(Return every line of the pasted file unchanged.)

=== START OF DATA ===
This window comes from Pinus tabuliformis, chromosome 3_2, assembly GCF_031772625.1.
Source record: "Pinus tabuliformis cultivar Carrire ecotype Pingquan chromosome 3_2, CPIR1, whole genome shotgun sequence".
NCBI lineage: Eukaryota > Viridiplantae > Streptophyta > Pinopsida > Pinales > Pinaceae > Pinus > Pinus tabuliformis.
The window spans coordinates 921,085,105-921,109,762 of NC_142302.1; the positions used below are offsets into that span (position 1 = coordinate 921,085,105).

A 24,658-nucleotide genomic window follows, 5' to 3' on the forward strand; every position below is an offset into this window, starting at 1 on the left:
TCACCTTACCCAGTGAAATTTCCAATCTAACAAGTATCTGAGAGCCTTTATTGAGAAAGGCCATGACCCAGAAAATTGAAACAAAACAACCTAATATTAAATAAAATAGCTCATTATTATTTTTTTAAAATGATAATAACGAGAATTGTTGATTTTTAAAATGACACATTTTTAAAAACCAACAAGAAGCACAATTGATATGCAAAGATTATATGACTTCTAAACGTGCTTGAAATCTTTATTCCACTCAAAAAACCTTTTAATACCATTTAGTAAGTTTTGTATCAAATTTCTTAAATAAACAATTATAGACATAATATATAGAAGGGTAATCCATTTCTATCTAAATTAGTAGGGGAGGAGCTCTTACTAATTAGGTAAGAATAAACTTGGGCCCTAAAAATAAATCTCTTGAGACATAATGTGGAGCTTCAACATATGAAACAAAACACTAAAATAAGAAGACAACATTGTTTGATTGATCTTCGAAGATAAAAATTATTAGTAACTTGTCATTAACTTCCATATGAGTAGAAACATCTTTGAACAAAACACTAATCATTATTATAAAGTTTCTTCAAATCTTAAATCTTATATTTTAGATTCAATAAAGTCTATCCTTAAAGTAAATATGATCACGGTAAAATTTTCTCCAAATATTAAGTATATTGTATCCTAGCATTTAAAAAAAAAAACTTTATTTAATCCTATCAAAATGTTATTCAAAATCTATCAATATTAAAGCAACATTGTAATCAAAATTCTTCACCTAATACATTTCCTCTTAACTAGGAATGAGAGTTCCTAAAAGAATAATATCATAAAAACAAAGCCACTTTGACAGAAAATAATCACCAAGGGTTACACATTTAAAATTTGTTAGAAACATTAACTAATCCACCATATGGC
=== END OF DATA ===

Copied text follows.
This window comes from Pinus tabuliformis, chromosome 3_2, assembly GCF_031772625.1.
Source record: "Pinus tabuliformis cultivar Carrire ecotype Pingquan chromosome 3_2, CPIR1, whole genome shotgun sequence".
NCBI lineage: Eukaryota > Viridiplantae > Streptophyta > Pinopsida > Pinales > Pinaceae > Pinus > Pinus tabuliformis.
The window spans coordinates 921,085,105-921,109,762 of NC_142302.1; the positions used below are offsets into that span (position 1 = coordinate 921,085,105).

A 24,658-nucleotide genomic window follows, 5' to 3' on the forward strand; every position below is an offset into this window, starting at 1 on the left:
TCACCTTACCCAGTGAAATTTCCAATCTAACAAGTATCTGAGAGCCTTTATTGAGAAAGGCCATGACCCAGAAAATTGAAACAAAACAACCTAATATTAAATAAAATAGCTCATTATTATTTTTTTAAAATGATAATAACGAGAATTGTTGATTTTTAAAATGACACATTTTTAAAAACCAACAAGAAGCACAATTGATATGCAAAGATTATATGACTTCTAAACGTGCTTGAAATCTTTATTCCACTCAAAAAACCTTTTAATACCATTTAGTAAGTTTTGTATCAAATTTCTTAAATAAACAATTATAGACATAATATATAGAAGGGTAATCCATTTCTATCTAAATTAGTAGGGGAGGAGCTCTTACTAATTAGGTAAGAATAAACTTGGGCCCTAAAAATAAATCTCTTGAGACATAATGTGGAGCTTCAACATATGAAACAAAACACTAAAATAAGAAGACAACATTGTTTGATTGATCTTCGAAGATAAAAATTATTAGTAACTTGTCATTAACTTCCATATGAGTAGAAACATCTTTGAACAAAACACTAATCATTATTATAAAGTTTCTTCAAATCTTAAATCTTATATTTTAGATTCAATAAAGTCTATCCTTAAAGTAAATATGATCACGGTAAAATTTTCTCCAAATATTAAGTATATTGTATCCTAGCATTTAAAAAAAAAAACTTTATTTAATCCTATCAAAATGTTATTCAAAATCTATCAATATTAAAGCAACATTGTAATCAAAATTCTTCACCTAATACATTTCCTCTTAACTAGGAATGAGAGTTCCTAAAAGAATAATATCATAAAAACAAAGCCACTTTGACAGAAAATAATCACCAAGGGTTACACATTTAAAATTTGTTAGAAACATTAACTAATCCACCATATGGC